Women in business often have to adapt. From changing jobs to going back to school to moving across the country for an opportunity, such women offer examples of the advantages of growing and changing with the times.
Chris Reddin serves as one of those examples in the Grand Valley.
The executive director of the Business Incubator Center worked as operations manager for D.T. Swiss in Grand Junction, headed to New York State to earn a master’s in business administration degree from Cornell University, returned to the Grand Valley to become chief finance officer for Mountain Sprouts and then assumed her leadership role at the Incubator Center in Grand Junction in early 2007.
“I’ve wanted this job since I found out about the incubator in 1999,” Reddin said. “It’s incredibly rewarding to help people build their businesses.”
Reddin became familiar with the Business Incubator Center when she took a Leading Edge business planning class. That’s when she made a discovery. “There’s a gap between the academic side of business and the practical side,” she said. “It’s a lot more than what you learn in the classroom.”
Reddin, who also holds a bachelor’s degree in economics from Georgetown University in Washington, D.C., worked with Mountain Sprouts when the children’s outdoor clothing company was a tenant at the incubator. Mountain Sprouts left the facility in 2006.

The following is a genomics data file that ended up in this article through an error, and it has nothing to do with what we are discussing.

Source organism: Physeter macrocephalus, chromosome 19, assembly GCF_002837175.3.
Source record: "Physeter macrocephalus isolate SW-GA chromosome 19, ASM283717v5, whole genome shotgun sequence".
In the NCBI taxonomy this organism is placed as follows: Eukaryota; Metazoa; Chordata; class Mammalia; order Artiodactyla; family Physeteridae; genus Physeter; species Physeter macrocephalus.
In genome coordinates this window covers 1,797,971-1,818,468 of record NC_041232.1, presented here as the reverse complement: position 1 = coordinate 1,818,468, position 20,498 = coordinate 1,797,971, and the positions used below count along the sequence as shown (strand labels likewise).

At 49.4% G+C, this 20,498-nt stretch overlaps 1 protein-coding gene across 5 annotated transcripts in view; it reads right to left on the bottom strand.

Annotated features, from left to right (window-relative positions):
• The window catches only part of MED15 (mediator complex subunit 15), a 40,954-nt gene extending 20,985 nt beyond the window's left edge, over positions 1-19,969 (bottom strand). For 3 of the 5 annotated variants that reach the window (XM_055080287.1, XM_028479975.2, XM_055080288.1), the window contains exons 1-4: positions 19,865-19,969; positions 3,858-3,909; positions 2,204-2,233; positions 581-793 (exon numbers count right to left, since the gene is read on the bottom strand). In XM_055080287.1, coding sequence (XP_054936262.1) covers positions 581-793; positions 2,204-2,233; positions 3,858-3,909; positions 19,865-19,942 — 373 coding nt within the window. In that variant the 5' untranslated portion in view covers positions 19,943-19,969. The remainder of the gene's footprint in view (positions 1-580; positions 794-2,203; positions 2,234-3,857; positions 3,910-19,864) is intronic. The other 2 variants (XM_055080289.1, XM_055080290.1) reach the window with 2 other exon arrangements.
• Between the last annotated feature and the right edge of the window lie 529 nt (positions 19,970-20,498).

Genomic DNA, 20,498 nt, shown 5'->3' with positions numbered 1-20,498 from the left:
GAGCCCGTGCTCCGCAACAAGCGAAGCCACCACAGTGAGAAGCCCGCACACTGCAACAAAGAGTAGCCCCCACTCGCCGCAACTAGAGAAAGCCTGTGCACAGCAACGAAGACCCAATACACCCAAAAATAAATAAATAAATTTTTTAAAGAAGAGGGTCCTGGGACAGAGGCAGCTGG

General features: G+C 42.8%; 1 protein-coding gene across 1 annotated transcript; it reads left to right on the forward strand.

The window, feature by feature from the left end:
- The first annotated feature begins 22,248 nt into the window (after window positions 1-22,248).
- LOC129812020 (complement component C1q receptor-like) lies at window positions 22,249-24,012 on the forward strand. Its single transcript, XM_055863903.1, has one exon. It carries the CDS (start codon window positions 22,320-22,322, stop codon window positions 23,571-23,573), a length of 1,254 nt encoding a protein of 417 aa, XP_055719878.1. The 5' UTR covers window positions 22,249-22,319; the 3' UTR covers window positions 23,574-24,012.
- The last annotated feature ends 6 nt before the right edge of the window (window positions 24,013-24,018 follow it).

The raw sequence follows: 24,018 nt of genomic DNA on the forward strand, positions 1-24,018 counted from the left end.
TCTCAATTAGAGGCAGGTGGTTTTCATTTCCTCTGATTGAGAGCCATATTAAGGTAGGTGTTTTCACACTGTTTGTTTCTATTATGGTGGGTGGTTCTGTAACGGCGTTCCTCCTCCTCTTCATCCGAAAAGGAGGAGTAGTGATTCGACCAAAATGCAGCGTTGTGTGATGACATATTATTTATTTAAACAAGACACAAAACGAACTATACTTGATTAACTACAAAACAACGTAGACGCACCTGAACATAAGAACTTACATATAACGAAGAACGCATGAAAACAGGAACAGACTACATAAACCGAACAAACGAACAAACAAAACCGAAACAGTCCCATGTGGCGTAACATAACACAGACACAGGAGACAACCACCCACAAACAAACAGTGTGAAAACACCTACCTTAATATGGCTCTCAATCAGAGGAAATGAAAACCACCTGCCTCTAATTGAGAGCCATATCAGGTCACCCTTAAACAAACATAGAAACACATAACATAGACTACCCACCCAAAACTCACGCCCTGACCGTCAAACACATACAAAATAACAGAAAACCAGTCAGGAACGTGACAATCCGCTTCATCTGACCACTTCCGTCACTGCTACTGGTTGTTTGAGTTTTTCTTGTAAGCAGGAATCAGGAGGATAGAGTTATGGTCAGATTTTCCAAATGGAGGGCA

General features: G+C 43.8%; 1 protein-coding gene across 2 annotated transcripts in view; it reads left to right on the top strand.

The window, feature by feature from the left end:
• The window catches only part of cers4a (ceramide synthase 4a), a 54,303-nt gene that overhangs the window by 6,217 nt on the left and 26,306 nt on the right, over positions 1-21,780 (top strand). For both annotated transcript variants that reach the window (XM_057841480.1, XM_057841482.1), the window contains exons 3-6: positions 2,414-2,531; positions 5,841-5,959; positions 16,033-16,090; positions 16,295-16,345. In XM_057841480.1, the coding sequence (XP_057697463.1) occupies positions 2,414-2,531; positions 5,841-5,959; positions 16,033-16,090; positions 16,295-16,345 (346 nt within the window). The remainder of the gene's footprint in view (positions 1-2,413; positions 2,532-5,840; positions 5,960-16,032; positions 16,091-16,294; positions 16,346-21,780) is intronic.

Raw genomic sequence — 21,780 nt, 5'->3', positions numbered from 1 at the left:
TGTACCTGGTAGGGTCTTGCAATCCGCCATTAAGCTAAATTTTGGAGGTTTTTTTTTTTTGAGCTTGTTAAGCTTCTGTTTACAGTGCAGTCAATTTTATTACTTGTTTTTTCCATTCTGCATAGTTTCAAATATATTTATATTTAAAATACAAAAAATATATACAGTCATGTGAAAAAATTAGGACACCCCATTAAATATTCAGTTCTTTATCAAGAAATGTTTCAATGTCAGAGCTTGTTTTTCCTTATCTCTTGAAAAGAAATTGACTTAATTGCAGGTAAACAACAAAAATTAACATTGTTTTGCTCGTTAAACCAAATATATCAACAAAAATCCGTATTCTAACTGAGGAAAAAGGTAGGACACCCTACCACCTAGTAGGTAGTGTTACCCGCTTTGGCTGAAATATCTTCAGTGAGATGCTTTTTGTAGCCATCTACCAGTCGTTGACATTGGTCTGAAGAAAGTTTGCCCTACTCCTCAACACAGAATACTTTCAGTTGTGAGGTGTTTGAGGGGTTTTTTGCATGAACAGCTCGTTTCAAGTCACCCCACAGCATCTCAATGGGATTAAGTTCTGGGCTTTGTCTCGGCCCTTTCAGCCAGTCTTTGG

That makes Reddin familiar with the organization that now houses 50 businesses trying to make their way during a challenging economy.
Most of those businesses are owned by men, but Reddin said there are many women in leadership roles in business in Mesa County. They include Ann Driggers, president and chief executive officer of the Grand Junction Economic Partnership; Diane Schwenke, president and CEO of the Grand Junction Area Chamber of Commerce; Heidi Hoffman Ham, director of the Downtown Development Authority Director in Grand Junction; and Mary Lou Wilson, executive director of the Fruita Area Chamber of Commerce.
“It’s a good time to be a woman in business,” Reddin said.
The Business Incubator provides assistance to women — and men — considering starting their own businesses. In addition to providing space, telephones and office equipment, the center operates a revolving business loan fund.
A Small Business Development Center onsite offers counseling and low-cost classes exploring a variety of topics related to starting and operating businesses. “We’re a relationship-based community,” said Reddin.